One of the many things I’ve learned thus far gardening in Central and South America is just how many plants are edible and medicinal, most of which people generally don’t use, that we in fact never even think to harvest. Of course, many of us who frequent a site such as Permaculture News have soft spot for multiple-purpose plants, especially those with nutritious attributes, but until recently, I’d never approached it as much more than a curiosity, a sort of fun quirk of growing certain plants. I wasn’t making nearly enough of the forest around me, and wasn’t that foolish!
Starting with salad and double-duty crops
For my wife Emma and me, it started with salad greens. As the tropical heat of Panama prevented growing most of the lettuces and cruciferous salad bases we were used to, we had to search for different avenues, tropical salad so to speak. We discovered lots of plants well suited to the environment and for fresh greens, things like Malabar and Okinawan spinach, as well as “superfoods” like moringa and katuk. But, more importantly, we learned to look at and, even more importantly, use other foods much differently than we had. Many of things we could grow became even more beneficial than we’d previously thought.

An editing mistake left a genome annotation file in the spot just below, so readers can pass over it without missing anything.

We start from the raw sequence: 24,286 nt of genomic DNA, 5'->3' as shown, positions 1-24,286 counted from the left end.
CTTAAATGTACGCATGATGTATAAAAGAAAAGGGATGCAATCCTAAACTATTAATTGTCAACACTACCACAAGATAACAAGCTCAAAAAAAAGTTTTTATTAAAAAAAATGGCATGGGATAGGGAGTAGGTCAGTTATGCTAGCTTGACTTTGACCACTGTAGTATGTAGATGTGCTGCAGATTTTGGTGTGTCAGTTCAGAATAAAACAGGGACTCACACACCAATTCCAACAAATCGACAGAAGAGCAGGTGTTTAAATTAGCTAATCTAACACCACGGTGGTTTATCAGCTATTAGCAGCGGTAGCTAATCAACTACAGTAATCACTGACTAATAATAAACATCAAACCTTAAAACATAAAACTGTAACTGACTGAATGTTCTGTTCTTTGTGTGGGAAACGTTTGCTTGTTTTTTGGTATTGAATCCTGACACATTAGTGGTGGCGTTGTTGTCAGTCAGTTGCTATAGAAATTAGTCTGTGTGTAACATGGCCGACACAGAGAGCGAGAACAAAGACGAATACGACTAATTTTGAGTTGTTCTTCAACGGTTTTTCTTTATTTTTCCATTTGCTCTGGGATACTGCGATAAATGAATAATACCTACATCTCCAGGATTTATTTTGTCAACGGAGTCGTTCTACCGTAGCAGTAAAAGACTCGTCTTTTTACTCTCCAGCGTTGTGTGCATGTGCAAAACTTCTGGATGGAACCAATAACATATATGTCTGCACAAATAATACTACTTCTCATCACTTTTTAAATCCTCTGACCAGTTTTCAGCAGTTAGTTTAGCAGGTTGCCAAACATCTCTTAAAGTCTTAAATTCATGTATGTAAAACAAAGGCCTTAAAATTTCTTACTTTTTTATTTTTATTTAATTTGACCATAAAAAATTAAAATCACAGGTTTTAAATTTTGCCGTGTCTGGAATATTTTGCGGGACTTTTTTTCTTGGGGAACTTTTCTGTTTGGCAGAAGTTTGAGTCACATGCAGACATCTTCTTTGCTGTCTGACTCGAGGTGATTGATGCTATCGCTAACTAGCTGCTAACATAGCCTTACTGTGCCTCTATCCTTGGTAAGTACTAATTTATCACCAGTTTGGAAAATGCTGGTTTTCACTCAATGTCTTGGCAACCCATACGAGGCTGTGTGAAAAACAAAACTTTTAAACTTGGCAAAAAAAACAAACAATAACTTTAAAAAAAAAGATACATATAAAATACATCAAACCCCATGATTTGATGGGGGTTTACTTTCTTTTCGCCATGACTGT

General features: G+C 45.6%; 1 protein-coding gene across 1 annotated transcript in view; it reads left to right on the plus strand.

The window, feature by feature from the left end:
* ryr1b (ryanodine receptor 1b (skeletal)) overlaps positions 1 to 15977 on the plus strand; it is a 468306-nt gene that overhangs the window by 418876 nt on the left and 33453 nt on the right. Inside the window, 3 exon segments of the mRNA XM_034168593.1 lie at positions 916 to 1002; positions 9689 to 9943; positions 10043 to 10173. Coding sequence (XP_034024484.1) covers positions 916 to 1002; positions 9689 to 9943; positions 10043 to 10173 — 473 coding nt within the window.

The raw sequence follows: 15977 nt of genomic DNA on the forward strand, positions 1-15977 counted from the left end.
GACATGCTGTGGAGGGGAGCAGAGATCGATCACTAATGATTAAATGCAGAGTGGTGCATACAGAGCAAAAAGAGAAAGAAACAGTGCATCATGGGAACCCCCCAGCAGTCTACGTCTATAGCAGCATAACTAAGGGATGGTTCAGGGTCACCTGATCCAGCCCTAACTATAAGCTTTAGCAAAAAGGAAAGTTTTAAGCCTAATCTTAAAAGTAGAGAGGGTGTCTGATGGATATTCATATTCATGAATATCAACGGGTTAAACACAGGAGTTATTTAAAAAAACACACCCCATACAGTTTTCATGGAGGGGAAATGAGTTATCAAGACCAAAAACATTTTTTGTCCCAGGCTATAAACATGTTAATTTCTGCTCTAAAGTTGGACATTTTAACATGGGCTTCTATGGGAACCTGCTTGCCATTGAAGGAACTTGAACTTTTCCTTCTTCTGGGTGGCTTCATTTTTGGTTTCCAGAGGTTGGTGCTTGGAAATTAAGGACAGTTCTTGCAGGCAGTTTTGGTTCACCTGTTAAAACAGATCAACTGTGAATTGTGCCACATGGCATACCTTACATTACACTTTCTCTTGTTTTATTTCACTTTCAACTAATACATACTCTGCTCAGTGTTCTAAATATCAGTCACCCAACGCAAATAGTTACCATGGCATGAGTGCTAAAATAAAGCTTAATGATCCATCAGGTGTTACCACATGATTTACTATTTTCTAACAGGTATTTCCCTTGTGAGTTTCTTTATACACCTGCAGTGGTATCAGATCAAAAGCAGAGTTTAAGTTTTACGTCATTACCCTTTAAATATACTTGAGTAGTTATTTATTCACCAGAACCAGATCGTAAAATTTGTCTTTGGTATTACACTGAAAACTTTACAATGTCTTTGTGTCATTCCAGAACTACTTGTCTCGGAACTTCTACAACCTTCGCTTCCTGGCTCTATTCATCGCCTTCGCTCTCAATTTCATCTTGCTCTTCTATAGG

We learned to embrace the unlikely uses of many of the things we were growing. Sweet potatoes stopped being just a ground-covering, nitrogen-fixing, easy-growing root vegetable to us, and the leaves became a regular feature in our side salads. Beans were no longer just about enriching the soil and providing legumes for later, but we actually took to harvesting the leaves and using them as salad. And, there were the leaves from our okra plants and other members of the hibiscus family, rosa de Jamaica (locally grown to make tea from its flowers) and cranberry hibiscus. We had show-stopping basil leaves in abundance, so rather than settling for using it only as a bug-repellant and culinary herb, we used it as a salad leaf as well. To stop rattling on and sum it up, our salads eventually became more diverse, and thus likely more principally nutritious, than we’d once been accustomed to eating.
This idea of double-duty crops, of course, was not new to us. As a boy from Southern Louisiana, I know all about turnip greens, probably having eaten more greens than I have the actually crops. But, the tropical salad definitely taught me to consider the entire plant more, to think of one more possibility when growing something for food: Can I trim it for greens? Then, of course, there’s putting that knowledge into use. It wasn’t enough to know something was edible (and delicious), but it actually took actively using those leaves for their utility to become real. Eventually, a walk through the garden wasn’t complete without snacking on leaves and nary a meal went down without a funky collection of greens.
Live forever with tea